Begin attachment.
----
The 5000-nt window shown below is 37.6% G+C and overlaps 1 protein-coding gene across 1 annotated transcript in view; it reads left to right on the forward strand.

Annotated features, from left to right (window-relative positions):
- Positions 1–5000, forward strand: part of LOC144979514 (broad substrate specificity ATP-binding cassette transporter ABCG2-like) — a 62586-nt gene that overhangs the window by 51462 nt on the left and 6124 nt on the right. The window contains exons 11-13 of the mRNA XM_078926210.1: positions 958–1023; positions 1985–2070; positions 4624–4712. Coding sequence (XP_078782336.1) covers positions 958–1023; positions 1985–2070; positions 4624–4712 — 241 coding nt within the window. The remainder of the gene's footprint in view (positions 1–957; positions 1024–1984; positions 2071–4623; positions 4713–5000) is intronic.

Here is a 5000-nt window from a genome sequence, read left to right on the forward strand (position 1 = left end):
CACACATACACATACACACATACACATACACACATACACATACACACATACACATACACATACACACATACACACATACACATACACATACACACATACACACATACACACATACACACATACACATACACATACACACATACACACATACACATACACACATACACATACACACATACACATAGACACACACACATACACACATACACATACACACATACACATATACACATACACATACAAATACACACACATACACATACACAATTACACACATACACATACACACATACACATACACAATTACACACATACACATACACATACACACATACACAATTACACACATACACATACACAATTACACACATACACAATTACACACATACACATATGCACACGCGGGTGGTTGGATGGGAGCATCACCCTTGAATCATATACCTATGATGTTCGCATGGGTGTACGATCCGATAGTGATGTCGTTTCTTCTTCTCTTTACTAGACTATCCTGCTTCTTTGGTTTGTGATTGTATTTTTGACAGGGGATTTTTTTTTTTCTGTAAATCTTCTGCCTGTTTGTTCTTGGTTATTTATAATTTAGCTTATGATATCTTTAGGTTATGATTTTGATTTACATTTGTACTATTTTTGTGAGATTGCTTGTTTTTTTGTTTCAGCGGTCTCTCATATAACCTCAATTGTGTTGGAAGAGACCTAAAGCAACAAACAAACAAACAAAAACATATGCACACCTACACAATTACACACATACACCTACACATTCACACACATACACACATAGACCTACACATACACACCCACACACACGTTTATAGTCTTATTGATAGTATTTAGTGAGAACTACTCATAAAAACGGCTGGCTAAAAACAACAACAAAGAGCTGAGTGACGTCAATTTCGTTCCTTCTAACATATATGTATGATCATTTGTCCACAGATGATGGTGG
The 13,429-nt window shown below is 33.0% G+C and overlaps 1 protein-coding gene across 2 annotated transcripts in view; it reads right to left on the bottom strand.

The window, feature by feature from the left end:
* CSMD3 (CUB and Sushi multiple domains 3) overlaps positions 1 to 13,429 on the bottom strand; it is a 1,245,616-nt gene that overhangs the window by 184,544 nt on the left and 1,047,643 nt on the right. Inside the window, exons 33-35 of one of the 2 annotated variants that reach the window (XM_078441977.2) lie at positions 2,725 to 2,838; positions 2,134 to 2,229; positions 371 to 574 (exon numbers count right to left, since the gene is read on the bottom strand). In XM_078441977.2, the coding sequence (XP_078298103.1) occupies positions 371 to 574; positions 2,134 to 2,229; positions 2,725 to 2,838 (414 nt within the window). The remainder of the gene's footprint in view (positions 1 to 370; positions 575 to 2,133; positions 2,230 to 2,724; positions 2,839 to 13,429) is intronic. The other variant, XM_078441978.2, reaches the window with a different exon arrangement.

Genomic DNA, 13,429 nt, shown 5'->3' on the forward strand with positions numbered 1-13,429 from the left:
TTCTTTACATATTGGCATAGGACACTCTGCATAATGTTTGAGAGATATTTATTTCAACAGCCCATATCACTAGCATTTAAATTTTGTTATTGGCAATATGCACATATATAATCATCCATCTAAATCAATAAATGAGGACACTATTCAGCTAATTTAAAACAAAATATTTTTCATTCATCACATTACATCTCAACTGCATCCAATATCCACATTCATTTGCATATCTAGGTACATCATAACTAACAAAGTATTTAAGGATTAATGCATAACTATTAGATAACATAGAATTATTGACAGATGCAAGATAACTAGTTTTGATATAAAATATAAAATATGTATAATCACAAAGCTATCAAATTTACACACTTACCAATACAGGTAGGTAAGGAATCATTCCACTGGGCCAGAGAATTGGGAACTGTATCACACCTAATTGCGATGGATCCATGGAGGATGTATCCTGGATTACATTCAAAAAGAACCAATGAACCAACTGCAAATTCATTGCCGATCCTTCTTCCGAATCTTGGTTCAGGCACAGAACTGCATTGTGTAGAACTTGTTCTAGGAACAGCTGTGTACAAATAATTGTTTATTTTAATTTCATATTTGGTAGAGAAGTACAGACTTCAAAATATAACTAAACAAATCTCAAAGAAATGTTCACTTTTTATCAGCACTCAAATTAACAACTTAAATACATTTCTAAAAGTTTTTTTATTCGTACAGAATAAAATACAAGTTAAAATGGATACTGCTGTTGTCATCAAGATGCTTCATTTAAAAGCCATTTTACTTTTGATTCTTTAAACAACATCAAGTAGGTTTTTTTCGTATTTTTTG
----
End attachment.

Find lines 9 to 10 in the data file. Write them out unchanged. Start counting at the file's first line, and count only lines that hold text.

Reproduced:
Genomic DNA, 13,429 nt, shown 5'->3' on the forward strand with positions numbered 1-13,429 from the left:
TTCTTTACATATTGGCATAGGACACTCTGCATAATGTTTGAGAGATATTTATTTCAACAGCCCATATCACTAGCATTTAAATTTTGTTATTGGCAATATGCACATATATAATCATCCATCTAAATCAATAAATGAGGACACTATTCAGCTAATTTAAAACAAAATATTTTTCATTCATCACATTACATCTCAACTGCATCCAATATCCACATTCATTTGCATATCTAGGTACATCATAACTAACAAAGTATTTAAGGATTAATGCATAACTATTAGATAACATAGAATTATTGACAGATGCAAGATAACTAGTTTTGATATAAAATATAAAATATGTATAATCACAAAGCTATCAAATTTACACACTTACCAATACAGGTAGGTAAGGAATCATTCCACTGGGCCAGAGAATTGGGAACTGTATCACACCTAATTGCGATGGATCCATGGAGGATGTATCCTGGATTACATTCAAAAAGAACCAATGAACCAACTGCAAATTCATTGCCGATCCTTCTTCCGAATCTTGGTTCAGGCACAGAACTGCATTGTGTAGAACTTGTTCTAGGAACAGCTGTGTACAAATAATTGTTTATTTTAATTTCATATTTGGTAGAGAAGTACAGACTTCAAAATATAACTAAACAAATCTCAAAGAAATGTTCACTTTTTATCAGCACTCAAATTAACAACTTAAATACATTTCTAAAAGTTTTTTTATTCGTACAGAATAAAATACAAGTTAAAATGGATACTGCTGTTGTCATCAAGATGCTTCATTTAAAAGCCATTTTACTTTTGATTCTTTAAACAACATCAAGTAGGTTTTTTTCGTATTTTTTG